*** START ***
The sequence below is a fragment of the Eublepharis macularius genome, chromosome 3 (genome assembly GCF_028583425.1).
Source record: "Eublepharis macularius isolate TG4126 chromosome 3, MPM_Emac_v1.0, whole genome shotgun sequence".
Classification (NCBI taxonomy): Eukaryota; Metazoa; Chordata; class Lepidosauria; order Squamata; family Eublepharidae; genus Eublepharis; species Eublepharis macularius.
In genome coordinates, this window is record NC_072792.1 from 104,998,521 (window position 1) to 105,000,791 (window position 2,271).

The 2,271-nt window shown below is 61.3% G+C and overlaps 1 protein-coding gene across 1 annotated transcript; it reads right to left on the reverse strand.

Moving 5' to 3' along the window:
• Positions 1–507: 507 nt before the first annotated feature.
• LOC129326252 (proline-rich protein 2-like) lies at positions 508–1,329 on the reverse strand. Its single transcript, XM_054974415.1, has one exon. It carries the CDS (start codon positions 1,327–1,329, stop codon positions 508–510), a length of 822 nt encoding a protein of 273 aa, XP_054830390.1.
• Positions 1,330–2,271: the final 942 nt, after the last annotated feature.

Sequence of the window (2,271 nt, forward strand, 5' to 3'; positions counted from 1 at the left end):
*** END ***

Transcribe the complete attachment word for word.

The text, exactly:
The sequence below is a fragment of the Eublepharis macularius genome, chromosome 3 (genome assembly GCF_028583425.1).
Source record: "Eublepharis macularius isolate TG4126 chromosome 3, MPM_Emac_v1.0, whole genome shotgun sequence".
Classification (NCBI taxonomy): Eukaryota; Metazoa; Chordata; class Lepidosauria; order Squamata; family Eublepharidae; genus Eublepharis; species Eublepharis macularius.
In genome coordinates, this window is record NC_072792.1 from 104,998,521 (window position 1) to 105,000,791 (window position 2,271).

The 2,271-nt window shown below is 61.3% G+C and overlaps 1 protein-coding gene across 1 annotated transcript; it reads right to left on the reverse strand.

Moving 5' to 3' along the window:
• Positions 1–507: 507 nt before the first annotated feature.
• LOC129326252 (proline-rich protein 2-like) lies at positions 508–1,329 on the reverse strand. Its single transcript, XM_054974415.1, has one exon. It carries the CDS (start codon positions 1,327–1,329, stop codon positions 508–510), a length of 822 nt encoding a protein of 273 aa, XP_054830390.1.
• Positions 1,330–2,271: the final 942 nt, after the last annotated feature.

Sequence of the window (2,271 nt, forward strand, 5' to 3'; positions counted from 1 at the left end):